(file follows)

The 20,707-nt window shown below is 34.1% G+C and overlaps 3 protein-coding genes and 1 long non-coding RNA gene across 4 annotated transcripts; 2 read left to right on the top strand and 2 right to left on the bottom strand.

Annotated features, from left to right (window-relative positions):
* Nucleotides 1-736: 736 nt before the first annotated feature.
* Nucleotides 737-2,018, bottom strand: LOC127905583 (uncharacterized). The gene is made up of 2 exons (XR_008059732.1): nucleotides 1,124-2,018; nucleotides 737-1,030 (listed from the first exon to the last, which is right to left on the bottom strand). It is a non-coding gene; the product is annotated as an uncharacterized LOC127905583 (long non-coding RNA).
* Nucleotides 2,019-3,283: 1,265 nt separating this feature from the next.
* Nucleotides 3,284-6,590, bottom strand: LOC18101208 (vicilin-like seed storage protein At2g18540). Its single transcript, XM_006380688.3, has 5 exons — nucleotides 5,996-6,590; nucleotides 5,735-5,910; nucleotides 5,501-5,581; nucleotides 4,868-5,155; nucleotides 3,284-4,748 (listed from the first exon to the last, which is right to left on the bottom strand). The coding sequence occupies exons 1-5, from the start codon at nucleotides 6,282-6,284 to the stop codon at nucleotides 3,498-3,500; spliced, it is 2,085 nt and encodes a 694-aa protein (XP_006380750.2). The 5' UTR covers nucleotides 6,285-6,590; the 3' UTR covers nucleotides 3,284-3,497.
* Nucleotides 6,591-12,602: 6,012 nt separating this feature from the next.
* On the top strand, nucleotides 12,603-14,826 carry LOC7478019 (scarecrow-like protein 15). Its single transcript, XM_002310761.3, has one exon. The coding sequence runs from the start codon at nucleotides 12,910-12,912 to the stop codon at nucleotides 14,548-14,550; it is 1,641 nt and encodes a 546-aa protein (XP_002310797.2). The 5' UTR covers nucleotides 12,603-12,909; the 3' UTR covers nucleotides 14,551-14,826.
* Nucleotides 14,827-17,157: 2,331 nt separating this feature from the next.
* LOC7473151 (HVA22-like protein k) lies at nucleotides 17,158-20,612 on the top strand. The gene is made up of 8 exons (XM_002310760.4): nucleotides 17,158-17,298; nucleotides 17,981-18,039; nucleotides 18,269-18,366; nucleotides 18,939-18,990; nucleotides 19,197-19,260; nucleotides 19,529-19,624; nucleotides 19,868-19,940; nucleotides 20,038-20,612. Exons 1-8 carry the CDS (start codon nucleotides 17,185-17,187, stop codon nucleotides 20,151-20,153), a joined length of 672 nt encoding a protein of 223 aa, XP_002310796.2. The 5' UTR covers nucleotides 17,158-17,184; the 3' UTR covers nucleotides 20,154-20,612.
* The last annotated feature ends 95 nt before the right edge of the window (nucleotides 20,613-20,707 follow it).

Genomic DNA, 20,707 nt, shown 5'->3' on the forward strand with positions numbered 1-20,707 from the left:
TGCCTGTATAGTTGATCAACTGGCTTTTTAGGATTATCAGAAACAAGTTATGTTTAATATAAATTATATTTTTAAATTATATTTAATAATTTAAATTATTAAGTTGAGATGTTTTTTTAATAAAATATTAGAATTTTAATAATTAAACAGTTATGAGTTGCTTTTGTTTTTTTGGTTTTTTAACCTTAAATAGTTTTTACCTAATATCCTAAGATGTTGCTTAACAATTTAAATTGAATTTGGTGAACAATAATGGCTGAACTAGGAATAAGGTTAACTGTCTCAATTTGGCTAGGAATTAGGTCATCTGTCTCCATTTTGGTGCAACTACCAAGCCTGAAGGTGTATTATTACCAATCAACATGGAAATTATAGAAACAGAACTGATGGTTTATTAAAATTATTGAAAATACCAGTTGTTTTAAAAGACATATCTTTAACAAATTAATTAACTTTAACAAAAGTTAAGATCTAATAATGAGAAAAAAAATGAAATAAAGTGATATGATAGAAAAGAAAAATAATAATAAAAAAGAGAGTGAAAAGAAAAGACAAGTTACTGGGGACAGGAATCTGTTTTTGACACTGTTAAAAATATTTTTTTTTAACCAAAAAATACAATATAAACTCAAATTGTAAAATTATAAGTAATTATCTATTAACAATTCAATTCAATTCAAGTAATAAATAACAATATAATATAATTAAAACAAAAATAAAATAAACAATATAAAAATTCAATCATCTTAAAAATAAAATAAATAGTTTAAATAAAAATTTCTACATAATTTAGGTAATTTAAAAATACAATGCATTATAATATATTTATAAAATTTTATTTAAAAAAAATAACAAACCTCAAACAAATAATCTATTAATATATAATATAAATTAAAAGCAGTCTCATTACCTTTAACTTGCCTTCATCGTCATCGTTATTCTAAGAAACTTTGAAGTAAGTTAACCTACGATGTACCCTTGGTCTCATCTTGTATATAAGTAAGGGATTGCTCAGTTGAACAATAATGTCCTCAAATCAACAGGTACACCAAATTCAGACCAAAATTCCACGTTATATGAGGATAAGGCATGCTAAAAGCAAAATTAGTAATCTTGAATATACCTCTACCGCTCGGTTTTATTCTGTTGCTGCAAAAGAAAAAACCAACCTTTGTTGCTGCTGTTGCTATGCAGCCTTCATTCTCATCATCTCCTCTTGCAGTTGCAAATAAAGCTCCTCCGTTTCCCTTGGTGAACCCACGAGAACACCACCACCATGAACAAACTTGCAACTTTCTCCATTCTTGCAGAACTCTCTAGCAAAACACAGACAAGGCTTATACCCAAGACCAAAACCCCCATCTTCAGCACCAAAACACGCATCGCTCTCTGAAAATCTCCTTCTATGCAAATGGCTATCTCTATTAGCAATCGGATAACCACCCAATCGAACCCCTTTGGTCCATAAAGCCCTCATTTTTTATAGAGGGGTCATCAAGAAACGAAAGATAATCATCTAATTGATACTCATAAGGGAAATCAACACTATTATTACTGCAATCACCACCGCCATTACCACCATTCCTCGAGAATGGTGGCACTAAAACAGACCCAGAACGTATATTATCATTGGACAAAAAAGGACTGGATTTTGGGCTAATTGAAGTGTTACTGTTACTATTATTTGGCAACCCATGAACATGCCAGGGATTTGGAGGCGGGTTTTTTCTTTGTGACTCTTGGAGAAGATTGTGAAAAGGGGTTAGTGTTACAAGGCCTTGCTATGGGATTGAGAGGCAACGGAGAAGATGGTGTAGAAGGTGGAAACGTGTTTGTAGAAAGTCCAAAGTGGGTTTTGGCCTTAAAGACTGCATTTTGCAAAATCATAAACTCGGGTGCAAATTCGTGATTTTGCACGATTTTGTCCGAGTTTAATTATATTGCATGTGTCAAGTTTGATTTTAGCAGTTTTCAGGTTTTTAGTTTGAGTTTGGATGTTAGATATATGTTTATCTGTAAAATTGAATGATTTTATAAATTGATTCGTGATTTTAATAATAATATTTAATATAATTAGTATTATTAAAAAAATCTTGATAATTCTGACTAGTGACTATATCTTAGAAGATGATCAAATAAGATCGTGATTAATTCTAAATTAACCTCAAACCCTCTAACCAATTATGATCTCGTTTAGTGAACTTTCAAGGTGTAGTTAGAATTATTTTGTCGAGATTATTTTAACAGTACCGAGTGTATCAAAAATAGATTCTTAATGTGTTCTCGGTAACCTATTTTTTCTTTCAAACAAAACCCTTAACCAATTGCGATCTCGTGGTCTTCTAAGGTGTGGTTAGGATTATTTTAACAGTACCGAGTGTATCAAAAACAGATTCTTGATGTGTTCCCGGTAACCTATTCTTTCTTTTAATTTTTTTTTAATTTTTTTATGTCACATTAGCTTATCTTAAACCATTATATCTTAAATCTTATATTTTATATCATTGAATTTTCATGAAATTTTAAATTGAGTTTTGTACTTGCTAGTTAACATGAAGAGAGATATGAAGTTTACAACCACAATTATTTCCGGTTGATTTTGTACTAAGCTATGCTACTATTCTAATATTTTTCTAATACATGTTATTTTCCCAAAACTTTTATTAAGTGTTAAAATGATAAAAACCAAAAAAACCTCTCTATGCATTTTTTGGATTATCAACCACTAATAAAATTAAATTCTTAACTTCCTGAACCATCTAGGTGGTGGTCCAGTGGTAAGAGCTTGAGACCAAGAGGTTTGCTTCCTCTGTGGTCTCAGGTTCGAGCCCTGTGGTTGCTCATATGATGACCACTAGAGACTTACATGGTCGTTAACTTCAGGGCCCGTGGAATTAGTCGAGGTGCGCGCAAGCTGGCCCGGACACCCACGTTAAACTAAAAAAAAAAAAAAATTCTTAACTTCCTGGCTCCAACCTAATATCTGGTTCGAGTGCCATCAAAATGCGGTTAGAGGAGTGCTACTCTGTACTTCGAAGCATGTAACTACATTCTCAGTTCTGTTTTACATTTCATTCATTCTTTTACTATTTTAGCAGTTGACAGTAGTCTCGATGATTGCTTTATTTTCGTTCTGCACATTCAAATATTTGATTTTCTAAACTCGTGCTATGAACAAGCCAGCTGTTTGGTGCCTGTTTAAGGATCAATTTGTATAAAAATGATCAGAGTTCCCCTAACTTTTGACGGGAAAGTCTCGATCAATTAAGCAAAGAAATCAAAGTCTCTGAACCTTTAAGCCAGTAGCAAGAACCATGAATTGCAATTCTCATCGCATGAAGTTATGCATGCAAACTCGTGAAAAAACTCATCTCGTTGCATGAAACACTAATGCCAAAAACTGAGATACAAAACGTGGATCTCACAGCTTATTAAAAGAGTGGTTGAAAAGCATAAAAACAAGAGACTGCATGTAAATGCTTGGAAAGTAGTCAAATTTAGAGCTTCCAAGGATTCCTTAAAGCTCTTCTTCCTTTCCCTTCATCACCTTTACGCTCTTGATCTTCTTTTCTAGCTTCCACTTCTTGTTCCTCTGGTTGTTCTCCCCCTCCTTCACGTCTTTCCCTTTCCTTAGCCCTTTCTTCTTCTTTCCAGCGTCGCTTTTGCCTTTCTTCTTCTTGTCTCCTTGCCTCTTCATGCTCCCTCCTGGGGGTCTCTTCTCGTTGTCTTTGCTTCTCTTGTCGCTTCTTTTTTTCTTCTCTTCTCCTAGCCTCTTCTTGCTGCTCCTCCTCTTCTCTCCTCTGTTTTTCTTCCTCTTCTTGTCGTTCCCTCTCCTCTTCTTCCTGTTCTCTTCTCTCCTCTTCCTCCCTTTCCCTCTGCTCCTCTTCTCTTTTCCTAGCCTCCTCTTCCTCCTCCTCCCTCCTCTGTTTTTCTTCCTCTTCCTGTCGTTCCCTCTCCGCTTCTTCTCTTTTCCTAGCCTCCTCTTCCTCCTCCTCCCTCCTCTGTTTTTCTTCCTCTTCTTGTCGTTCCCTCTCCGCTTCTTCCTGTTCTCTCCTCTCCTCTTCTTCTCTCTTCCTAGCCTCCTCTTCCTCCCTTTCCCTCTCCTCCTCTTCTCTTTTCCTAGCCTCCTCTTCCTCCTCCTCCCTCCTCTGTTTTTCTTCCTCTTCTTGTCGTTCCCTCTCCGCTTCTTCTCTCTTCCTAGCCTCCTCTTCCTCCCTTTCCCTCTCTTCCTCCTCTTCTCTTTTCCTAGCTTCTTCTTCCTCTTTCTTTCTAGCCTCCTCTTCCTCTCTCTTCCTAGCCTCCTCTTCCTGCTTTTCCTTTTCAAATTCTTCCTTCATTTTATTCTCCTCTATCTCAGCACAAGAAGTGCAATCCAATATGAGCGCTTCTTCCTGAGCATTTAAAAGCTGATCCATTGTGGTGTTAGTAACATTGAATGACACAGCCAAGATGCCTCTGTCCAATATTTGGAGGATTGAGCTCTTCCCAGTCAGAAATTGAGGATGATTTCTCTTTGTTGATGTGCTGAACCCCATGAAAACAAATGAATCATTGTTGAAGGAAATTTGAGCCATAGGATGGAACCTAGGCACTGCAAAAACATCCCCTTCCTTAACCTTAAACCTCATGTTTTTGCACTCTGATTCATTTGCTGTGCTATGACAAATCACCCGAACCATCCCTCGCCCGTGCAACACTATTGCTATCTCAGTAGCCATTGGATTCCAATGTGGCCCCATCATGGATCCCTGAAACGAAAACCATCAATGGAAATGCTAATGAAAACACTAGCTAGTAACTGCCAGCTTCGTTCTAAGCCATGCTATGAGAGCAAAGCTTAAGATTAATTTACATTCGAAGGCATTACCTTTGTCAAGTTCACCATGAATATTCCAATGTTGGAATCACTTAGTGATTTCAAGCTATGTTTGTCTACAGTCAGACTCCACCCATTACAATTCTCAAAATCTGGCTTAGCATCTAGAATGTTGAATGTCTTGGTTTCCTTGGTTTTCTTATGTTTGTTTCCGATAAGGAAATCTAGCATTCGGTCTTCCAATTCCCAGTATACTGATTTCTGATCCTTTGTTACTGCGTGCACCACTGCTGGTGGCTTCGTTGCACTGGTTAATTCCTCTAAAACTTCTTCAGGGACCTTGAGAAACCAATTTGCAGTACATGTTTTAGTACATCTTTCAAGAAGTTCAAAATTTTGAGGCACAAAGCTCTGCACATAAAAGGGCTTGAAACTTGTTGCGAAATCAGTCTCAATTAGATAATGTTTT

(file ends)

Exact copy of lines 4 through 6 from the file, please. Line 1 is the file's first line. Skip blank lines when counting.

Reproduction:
* Nucleotides 737-2,018, bottom strand: LOC127905583 (uncharacterized). The gene is made up of 2 exons (XR_008059732.1): nucleotides 1,124-2,018; nucleotides 737-1,030 (listed from the first exon to the last, which is right to left on the bottom strand). It is a non-coding gene; the product is annotated as an uncharacterized LOC127905583 (long non-coding RNA).
* Nucleotides 2,019-3,283: 1,265 nt separating this feature from the next.
* Nucleotides 3,284-6,590, bottom strand: LOC18101208 (vicilin-like seed storage protein At2g18540). Its single transcript, XM_006380688.3, has 5 exons — nucleotides 5,996-6,590; nucleotides 5,735-5,910; nucleotides 5,501-5,581; nucleotides 4,868-5,155; nucleotides 3,284-4,748 (listed from the first exon to the last, which is right to left on the bottom strand). The coding sequence occupies exons 1-5, from the start codon at nucleotides 6,282-6,284 to the stop codon at nucleotides 3,498-3,500; spliced, it is 2,085 nt and encodes a 694-aa protein (XP_006380750.2). The 5' UTR covers nucleotides 6,285-6,590; the 3' UTR covers nucleotides 3,284-3,497.